The quiet of the forest was broken by the heavy heedless footfalls of someone on the run. The snap of twigs, the curse that accompanied the loud thump of a fall, and the branches and bushes that had been pushed aside were all signs of one who was not familiar with the ways of the forest.
It is in an environment like this, that one who is familiar with his territory can catch an outsider, regardless of the length of his legs.
The man knew this, but he was panicked. His best chance of outrunning his pursuer was to stick to the easiest path that he could manage, but the fearful man is not a rational man. In an effort to throw off his hunter, he turned off the path and charged through the untamed wilderness of the forest.
He had sealed his own fate.
An arrow flew past his head to thunk into the tree trunk just ahead of him. The man cursed again and fear lent new reserves of energy to his fatigued legs. He began to veer left, but another whizzing arrow dissuaded him of this course and he charged ahead. He could see light ahead and with a final effort, he burst through the tangle of vines and tree limbs into a clearing.
He stopped gasping long enough to listen for sounds of his pursuer. He could hear nothing. With the smug grin of one who had cheated death he turned to continue on and jumped back in surprise.
Standing in front of him was the halfling.
All thoughts of success fled, and the man spun to run in the opposite direction. He made it two steps before a shape leapt from the shadows and tackled him to the ground.
The man froze. It was a lupynx, one of the most feared non-human beings in the land. On a scale, a lupynx would be ranked slightly below a dragon.
The halfling came to stand over the man, obviously enjoying the reversal as he looked down on him.
"Are you deaf?" asked the halfling.
The man shook his head.
"Are you able to read?"
"Then you have no excuse for being here in these woods."
"Pl-please... I... my family..."
"Your family. Would they perhaps be the gang of thieves that you came in with? The conversation that you held prior to entering these woods made no mention of a family."
"You... you heard?"
The halfling gave a small laugh. "You are in my woods human. I make it a point to hear and see everything that doesn't belong here."
"Wh-what are you going to do then?"
"Well you've already had two chances to save yourself. You wasted one when I told you to stop, you wasted another by running into my friend. You have one final chance. Let him up Pyne."
The animal, growling softly, took its paws off the man and allowed him to stand.
"You're letting me go?"
"If you can make it, yes. You will have thirty seconds to run before I release Pyne here. During that interval, I will be shooting at you with my eyes closed. You will have a five second head start. Go."
The man was up and running before Trest finished speaking. After his mental count reached five, Trest closed his eyes, pulled an arrow from the quiver on his back, drew, and fired.
He heard Pyne dash off to mark where the arrow landed. Eyes still closed, Trest shot once more. A moment later, a picture came into his head. An image from Pyne through their mental link, showing where his first arrow had landed. A few seconds more, and another scene of the forest faded in.
Trest fired once more as the count neared thirty, using the sounds he picked and smells that he picked up from Pyne. The man had tried to double back around. It was a wise idea, but it brought him closer to Trest's range. Eyes still closed, he drew one more shot and was rewarded with a cry of pain. He had hit the man, but not killed him.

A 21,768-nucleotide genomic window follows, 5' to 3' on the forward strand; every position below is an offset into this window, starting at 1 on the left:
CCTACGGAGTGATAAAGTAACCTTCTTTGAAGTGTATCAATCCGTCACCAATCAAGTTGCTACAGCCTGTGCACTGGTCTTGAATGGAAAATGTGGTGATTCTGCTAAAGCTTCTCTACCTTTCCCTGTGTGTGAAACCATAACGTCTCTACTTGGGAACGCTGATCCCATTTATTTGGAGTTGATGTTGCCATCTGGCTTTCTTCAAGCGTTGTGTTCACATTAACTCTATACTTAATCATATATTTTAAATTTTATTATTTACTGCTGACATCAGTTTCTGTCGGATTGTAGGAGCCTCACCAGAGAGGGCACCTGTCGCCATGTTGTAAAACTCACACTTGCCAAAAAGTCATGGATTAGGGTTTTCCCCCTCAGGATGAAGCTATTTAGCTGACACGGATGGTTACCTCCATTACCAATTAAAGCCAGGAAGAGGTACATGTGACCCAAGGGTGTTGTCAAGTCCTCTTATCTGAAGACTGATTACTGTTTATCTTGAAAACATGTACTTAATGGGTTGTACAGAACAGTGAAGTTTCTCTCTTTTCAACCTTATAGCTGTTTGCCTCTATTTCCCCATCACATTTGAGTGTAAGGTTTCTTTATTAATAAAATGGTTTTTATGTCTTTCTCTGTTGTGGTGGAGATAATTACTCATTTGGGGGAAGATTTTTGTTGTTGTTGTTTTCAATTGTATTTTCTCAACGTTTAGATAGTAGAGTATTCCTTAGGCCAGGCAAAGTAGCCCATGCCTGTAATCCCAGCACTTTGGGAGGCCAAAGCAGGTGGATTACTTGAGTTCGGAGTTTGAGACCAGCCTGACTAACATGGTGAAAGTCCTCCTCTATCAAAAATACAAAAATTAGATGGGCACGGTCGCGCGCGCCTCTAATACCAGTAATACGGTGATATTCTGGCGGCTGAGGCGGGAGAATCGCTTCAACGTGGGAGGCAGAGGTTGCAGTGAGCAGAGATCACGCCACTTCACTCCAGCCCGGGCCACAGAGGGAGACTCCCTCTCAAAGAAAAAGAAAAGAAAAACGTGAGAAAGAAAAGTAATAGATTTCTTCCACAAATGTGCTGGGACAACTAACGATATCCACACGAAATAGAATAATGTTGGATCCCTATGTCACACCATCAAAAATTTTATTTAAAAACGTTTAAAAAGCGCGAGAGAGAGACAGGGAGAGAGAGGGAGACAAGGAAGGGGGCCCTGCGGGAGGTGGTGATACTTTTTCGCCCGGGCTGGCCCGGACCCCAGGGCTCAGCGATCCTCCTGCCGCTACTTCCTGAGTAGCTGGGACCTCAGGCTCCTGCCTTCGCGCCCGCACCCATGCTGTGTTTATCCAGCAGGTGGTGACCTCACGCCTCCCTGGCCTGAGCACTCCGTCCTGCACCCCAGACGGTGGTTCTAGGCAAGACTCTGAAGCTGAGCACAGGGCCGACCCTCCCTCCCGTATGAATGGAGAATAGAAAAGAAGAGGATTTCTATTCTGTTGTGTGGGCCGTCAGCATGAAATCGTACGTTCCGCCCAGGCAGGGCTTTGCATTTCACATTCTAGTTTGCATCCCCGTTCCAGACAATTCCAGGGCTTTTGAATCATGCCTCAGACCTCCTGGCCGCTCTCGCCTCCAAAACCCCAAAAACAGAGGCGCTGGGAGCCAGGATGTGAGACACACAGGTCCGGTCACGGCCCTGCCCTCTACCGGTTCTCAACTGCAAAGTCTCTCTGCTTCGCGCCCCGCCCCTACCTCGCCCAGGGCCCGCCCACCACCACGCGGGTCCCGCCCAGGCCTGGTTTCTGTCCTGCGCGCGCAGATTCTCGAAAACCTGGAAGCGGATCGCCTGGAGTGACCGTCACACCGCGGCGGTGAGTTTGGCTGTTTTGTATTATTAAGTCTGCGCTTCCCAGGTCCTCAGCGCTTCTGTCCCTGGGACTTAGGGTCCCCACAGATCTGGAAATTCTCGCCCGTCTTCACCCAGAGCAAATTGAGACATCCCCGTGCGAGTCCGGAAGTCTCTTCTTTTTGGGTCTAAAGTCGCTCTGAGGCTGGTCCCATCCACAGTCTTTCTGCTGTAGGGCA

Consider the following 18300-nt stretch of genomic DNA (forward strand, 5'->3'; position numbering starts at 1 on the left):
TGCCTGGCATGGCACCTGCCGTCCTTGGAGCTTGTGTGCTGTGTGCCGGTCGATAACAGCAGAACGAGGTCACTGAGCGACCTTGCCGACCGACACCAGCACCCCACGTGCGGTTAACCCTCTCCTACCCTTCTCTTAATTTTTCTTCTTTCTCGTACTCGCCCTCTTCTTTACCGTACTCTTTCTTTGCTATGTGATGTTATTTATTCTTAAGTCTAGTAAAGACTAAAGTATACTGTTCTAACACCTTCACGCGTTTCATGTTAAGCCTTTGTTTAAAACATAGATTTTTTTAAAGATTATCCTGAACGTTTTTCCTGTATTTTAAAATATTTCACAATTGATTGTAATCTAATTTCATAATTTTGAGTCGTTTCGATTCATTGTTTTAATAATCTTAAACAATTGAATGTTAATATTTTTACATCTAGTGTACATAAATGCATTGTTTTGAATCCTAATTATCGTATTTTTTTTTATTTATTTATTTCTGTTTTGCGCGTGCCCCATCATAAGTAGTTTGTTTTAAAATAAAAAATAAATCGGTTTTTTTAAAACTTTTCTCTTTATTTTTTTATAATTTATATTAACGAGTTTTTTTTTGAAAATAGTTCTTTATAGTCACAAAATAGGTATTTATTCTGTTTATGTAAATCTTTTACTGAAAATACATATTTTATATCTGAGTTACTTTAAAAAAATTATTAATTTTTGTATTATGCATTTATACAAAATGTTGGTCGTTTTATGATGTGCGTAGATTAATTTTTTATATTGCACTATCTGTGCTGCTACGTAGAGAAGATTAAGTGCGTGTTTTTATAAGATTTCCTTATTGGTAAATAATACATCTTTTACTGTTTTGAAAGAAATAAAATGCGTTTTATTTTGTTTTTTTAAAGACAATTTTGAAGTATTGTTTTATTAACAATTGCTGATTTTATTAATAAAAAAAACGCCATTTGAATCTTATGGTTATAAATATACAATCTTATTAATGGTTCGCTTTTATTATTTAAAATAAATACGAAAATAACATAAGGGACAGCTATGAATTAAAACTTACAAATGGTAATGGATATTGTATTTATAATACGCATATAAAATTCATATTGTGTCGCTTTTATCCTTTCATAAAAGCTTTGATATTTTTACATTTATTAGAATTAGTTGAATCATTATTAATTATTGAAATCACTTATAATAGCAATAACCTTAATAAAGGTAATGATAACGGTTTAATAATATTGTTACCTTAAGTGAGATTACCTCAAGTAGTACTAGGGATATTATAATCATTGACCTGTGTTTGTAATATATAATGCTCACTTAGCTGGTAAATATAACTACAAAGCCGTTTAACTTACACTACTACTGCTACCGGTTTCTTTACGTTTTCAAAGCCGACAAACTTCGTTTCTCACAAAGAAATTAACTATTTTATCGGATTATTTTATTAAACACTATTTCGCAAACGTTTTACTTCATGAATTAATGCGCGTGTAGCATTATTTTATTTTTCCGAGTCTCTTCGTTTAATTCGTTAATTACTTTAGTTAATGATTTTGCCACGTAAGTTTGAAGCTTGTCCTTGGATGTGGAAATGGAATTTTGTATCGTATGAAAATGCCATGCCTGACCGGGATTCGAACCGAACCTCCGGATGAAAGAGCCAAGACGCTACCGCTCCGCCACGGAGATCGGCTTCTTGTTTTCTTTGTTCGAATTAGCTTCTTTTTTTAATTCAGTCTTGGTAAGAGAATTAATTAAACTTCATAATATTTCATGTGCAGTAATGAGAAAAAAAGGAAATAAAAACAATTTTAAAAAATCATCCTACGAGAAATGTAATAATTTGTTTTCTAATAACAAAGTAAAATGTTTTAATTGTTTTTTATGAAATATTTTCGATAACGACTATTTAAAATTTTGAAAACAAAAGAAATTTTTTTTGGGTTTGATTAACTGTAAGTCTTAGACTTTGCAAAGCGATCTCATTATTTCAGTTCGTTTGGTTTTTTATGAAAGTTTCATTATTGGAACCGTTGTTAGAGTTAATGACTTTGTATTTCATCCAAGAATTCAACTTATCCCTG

Pyne returned to his side and waited, glancing up at him after a few seconds.
"Alright Pyne. Go."
And Trest's companion dashed off. Eleven seconds later, he heard screaming, and knew that Pyne had caught his quarry. Seeing through Pyne's eyes, Trest watched as the beast nipped and bit at the man. As usual, Pyne was only playing with this man, with the intention of letting him escape back to his friends.
Eventually Trest called Pyne back, and the two made their way back to their home. Speaking silently to each other.
"I dont believe we'll be seeing him or his friends again." Thought Trest.
The sensations sent from Pyne led Trest to believe that he was ultimately unconvinced.
"Maybe you're right." Trest answered. "Humans are pretty foolish. If we see them again, we will not be as forgiving."
Satisfaction and anticipation flooded the link. Pyne was ready to see them again.
It was a normal day or the two of them. Poachers and thieves showed up frequently, and it was Trest and Pyne's duty to keep them away. Soritton Forest belonged to the halflings by right, and every animal that was taken by an outsider made it more likely that a halfling family would miss part of a meal.
"What I find funny is that this man and his friends didn't seem to be here for food. They were searching for something, but not for any animal."
Pyne nudged Trest's hand and tilted his head as if curious. It was the very hand that bore the symbol-
"From the rune!" Thought Trest. Pyne's head dipped in a nod, then he went rigid, as if listening for something. In the next moment, he was gone. Trest followed after as best as he could, but was no match for the feline hound. Pyne's thoughts led him back to their house, where Pyne was pinning someone to the ground. Someone who was dresed too fine to be another huntsman.
"Oi! Get off me ya-"
"Pyne! Let him up!"
The other halfling was grumbling as he stood up and brushed himself off. When he was satisfied, he turned to Trest and handed him a letter.
"Mister uh... Mister Trest!"
"I'm here on official business. The council has summoned you."